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Hauer pays a steep green fee

October 1, 2001

Next time Mayor Rudolph Giuliani talks about unifying the city, ask him about Jerry Hauer.

Hauer, who was the city's first disaster czar, had returned to the Office of Emergency Management as a favor after Giuliani sought his help following the World Trade Center attacks.

"I gave him complete loyalty for four years, 24 hours a day," Hauer said of his stay as head of OEM. "I was probably one of the people closest to him. He trusted me and believed in what I had to say. He gave me an enormous amount of latitude."

That was until Sept. 22. The mayor dumped Hauer after Hauer agreed to appear at a news conference with Mark Green, the public advocate and a Democratic mayoral hopeful.

Giuliani called Hauer at Green headquarters and issued an ultimatum: "If you do this you can't work with us anymore," Hauer said the mayor told him.

Hauer said the conversation lasted about a minute.

"I was having trouble hearing him. The cell phone was breaking up and the mayor was becoming frustrated," Hauer said.

As if Hauer's treatment from the mayor wasn't bad enough, Deputy Mayor Joseph Lhota went on the attack last week, bad-mouthing Hauer to reporters and national officials.

Hauer was the first director of OEM, an agency founded under Giuliani to coordinate the city's response to emergencies - from hurricanes and coastal flooding to subway fires, plane crashes and building collapses.

The agency's headquarters and crisis center, known as "the bunker," was at the epicenter of the World Trade Center attack on the 23rd floor of 7 World Trade Center. The attack reduced the bunker to rubble.

Hauer was one of the few recognized experts in the Giuliani administration, most of whose top officials' credentials consist of loyalty to the mayor.

Regarded as an expert in emergency management and counter-terrorism, one of Hauer's areas of expertise is chemical and biological warfare, about which he briefed President Bill Clinton in 1998.

In contrast, his OEM successor, Richie Sheirer, was a fire dispatcher before becoming a deputy police commissioner under Howard Safir in 1996. He became director of OEM when Hauer resigned last year.

After leaving city government, Hauer joined Kroll Associates, the security and consulting firm. Even his recruiting of Giuliani's nemesis, former police commissioner Bill Bratton, for Kroll did not appear to disturb his relationship with the mayor.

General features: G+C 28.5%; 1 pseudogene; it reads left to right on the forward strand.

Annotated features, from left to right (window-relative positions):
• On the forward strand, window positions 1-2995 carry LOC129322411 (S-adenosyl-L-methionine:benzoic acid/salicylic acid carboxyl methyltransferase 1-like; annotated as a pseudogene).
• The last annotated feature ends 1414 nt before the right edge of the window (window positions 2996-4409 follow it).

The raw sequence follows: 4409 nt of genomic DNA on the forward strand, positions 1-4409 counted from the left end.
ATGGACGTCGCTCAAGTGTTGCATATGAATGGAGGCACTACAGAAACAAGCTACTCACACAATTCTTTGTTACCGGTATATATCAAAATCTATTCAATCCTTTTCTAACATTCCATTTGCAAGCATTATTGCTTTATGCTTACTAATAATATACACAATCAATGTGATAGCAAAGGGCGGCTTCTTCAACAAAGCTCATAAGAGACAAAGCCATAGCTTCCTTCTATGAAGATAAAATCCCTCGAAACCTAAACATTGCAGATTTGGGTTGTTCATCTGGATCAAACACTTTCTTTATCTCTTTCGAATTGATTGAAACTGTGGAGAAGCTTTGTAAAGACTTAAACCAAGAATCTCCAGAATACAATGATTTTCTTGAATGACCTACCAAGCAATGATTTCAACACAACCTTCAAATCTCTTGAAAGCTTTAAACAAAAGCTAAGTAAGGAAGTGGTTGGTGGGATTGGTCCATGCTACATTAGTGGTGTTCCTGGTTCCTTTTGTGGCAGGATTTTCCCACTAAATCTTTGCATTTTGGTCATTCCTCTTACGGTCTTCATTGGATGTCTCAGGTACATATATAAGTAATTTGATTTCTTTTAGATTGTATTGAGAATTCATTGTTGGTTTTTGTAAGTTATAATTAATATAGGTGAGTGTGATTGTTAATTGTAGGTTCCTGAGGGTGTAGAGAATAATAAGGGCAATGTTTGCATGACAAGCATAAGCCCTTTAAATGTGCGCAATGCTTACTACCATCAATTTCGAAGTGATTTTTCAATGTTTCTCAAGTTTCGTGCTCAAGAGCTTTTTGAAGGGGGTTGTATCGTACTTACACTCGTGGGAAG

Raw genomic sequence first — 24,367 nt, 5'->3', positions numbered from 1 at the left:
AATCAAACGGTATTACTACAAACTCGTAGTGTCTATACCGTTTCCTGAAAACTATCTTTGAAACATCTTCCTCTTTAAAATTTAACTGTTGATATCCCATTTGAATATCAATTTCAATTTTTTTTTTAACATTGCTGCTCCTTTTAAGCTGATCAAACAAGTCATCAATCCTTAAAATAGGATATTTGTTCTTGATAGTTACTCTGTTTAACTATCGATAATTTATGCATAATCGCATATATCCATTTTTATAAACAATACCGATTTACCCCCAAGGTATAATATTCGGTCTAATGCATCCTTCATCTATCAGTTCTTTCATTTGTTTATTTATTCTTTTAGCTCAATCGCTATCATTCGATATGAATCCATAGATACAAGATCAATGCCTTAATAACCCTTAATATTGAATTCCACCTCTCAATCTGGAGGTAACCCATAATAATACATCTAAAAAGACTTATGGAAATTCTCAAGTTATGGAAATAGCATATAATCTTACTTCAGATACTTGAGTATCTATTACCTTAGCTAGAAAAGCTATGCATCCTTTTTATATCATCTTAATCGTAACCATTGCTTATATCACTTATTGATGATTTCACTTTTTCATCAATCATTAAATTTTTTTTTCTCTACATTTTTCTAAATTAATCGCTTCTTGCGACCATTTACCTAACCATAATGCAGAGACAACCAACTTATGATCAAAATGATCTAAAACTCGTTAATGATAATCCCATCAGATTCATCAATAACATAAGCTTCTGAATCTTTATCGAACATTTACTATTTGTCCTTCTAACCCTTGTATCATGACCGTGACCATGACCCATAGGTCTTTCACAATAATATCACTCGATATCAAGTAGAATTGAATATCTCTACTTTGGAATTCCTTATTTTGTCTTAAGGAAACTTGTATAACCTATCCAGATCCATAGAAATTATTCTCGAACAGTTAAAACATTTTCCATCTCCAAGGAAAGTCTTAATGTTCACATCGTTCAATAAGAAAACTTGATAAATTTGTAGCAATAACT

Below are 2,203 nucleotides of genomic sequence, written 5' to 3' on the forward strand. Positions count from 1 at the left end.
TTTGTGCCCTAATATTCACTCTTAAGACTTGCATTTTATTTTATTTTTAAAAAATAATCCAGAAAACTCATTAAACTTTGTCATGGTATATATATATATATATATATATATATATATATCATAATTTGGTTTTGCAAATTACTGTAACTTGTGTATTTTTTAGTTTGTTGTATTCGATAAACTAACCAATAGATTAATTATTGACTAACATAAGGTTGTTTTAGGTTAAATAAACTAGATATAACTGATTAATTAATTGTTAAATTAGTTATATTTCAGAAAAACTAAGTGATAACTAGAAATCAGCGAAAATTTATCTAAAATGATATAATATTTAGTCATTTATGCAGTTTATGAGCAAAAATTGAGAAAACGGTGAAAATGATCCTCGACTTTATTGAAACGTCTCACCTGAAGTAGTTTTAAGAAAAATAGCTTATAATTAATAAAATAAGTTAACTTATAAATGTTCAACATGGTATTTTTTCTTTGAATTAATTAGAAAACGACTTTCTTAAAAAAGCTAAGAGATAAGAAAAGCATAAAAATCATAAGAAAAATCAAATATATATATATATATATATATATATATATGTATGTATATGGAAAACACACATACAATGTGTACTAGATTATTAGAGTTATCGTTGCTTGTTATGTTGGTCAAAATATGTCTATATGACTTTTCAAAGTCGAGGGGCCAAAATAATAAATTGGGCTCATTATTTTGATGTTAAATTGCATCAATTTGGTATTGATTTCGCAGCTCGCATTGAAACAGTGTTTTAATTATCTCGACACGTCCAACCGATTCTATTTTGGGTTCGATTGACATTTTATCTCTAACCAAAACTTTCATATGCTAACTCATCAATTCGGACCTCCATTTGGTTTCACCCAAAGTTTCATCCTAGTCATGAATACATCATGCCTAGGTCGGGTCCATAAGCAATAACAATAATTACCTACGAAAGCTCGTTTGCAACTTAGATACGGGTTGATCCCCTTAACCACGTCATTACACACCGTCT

Two days after the World Trade Center attack, Hauer was traveling with U.S. Secretary of Health Tommy Thompson, whom he advises on national security issues, when Lhota telephoned. Lhota told Hauer the mayor wanted to see him.

Hauer met Giuliani at the Police Academy, which the mayor used as a command center after the attack.

"The mayor asked me to come on board again to help with the family assistance program on Pier 94," said Hauer.

Another issue on which the mayor sought his expertise was chemical and biological weapons. Hauer signed on as an unpaid volunteer.

Hauer said that for the next eight days he worked round the clock, often at the mayor's side. While Sheirer appeared on television next to the mayor, Hauer said he went on his own to the site.

He said he felt he needed to be walking that site, thanking rescue workers.

He was with the mayor and Lhota at Gracie Mansion until 10 p.m. on Sept. 21, which turned out to be his last day.

The next day, Green, a longtime Giuliani antagonist, announced on television he was holding a news conference on safety issues with Hauer and Bratton, who is a key Green supporter and is rumored to return as police commissioner if Green becomes mayor.

Within 15 seconds of that announcement, the mayor called with his warning, Hauer said.

A Green campaign spokesman said Green would have no comment as the mayor has not publicly criticized Hauer.

Behind the scenes, Lhota had plenty of critical things to say about Hauer last week.

"First, a couple of reporters called me, one from NY1, the other from Newsweek," Hauer said. "They told me Lhota had called them to say that I had been dismissed because I was 'self-appointive and disruptive.'"

Next, he says a friend in Washington called to say that Lhota had telephoned the White House "to inform them I was no longer welcome to work with the city." The call, said Hauer, "was to block my access to the city through federal officials."

Lastly, Hauer said that Sheirer's driver, police officer Robert Mastroni, telephoned Michael Cherkasky, the president of Kroll, to say Hauer needed to turn in his credentials.

Cherkasky said that "Jerry was just trying to be helpful to the city. Our clients are clamoring for him all over the country."

Says Hauer: "While you might expect this of Rudy, what hurts more are the actions of Lhota, who I considered a close friend. I had told him about the Green news conference the night before at Gracie Mansion. Of all the things that hurt, it was the fact that he was so mean-spirited in everything he said about me."

Neither Lhota nor mayoral spokeswoman Sunny Mindel returned calls. Sherier could not be reached for comment.

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© 2001 Newsday, Inc. Reprinted with permission.